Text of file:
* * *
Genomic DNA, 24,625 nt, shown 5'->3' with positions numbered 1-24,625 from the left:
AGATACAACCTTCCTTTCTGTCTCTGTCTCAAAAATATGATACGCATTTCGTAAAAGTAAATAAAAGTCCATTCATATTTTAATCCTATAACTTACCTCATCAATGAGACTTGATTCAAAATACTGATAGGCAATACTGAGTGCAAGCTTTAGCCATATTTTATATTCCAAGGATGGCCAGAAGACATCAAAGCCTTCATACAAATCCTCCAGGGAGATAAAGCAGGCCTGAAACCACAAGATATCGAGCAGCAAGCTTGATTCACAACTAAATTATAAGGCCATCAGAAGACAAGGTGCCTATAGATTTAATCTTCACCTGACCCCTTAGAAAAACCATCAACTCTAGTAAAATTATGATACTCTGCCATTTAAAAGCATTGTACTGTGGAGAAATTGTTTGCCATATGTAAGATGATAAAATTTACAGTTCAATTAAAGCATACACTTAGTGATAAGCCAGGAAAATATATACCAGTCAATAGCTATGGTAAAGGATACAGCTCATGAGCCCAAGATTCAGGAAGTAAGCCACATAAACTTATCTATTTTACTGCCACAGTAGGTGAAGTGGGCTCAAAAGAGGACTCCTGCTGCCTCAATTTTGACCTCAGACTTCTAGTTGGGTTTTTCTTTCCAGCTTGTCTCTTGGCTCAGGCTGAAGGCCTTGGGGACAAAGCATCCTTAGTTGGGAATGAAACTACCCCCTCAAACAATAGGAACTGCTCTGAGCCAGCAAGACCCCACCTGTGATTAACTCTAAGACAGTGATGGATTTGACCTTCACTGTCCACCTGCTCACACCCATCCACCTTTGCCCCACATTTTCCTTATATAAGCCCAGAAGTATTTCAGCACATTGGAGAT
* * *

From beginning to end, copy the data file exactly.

Genomic DNA, 24,625 nt, shown 5'->3' with positions numbered 1-24,625 from the left:
AGATACAACCTTCCTTTCTGTCTCTGTCTCAAAAATATGATACGCATTTCGTAAAAGTAAATAAAAGTCCATTCATATTTTAATCCTATAACTTACCTCATCAATGAGACTTGATTCAAAATACTGATAGGCAATACTGAGTGCAAGCTTTAGCCATATTTTATATTCCAAGGATGGCCAGAAGACATCAAAGCCTTCATACAAATCCTCCAGGGAGATAAAGCAGGCCTGAAACCACAAGATATCGAGCAGCAAGCTTGATTCACAACTAAATTATAAGGCCATCAGAAGACAAGGTGCCTATAGATTTAATCTTCACCTGACCCCTTAGAAAAACCATCAACTCTAGTAAAATTATGATACTCTGCCATTTAAAAGCATTGTACTGTGGAGAAATTGTTTGCCATATGTAAGATGATAAAATTTACAGTTCAATTAAAGCATACACTTAGTGATAAGCCAGGAAAATATATACCAGTCAATAGCTATGGTAAAGGATACAGCTCATGAGCCCAAGATTCAGGAAGTAAGCCACATAAACTTATCTATTTTACTGCCACAGTAGGTGAAGTGGGCTCAAAAGAGGACTCCTGCTGCCTCAATTTTGACCTCAGACTTCTAGTTGGGTTTTTCTTTCCAGCTTGTCTCTTGGCTCAGGCTGAAGGCCTTGGGGACAAAGCATCCTTAGTTGGGAATGAAACTACCCCCTCAAACAATAGGAACTGCTCTGAGCCAGCAAGACCCCACCTGTGATTAACTCTAAGACAGTGATGGATTTGACCTTCACTGTCCACCTGCTCACACCCATCCACCTTTGCCCCACATTTTCCTTATATAAGCCCAGAAGTATTTCAGCACATTGGAGAT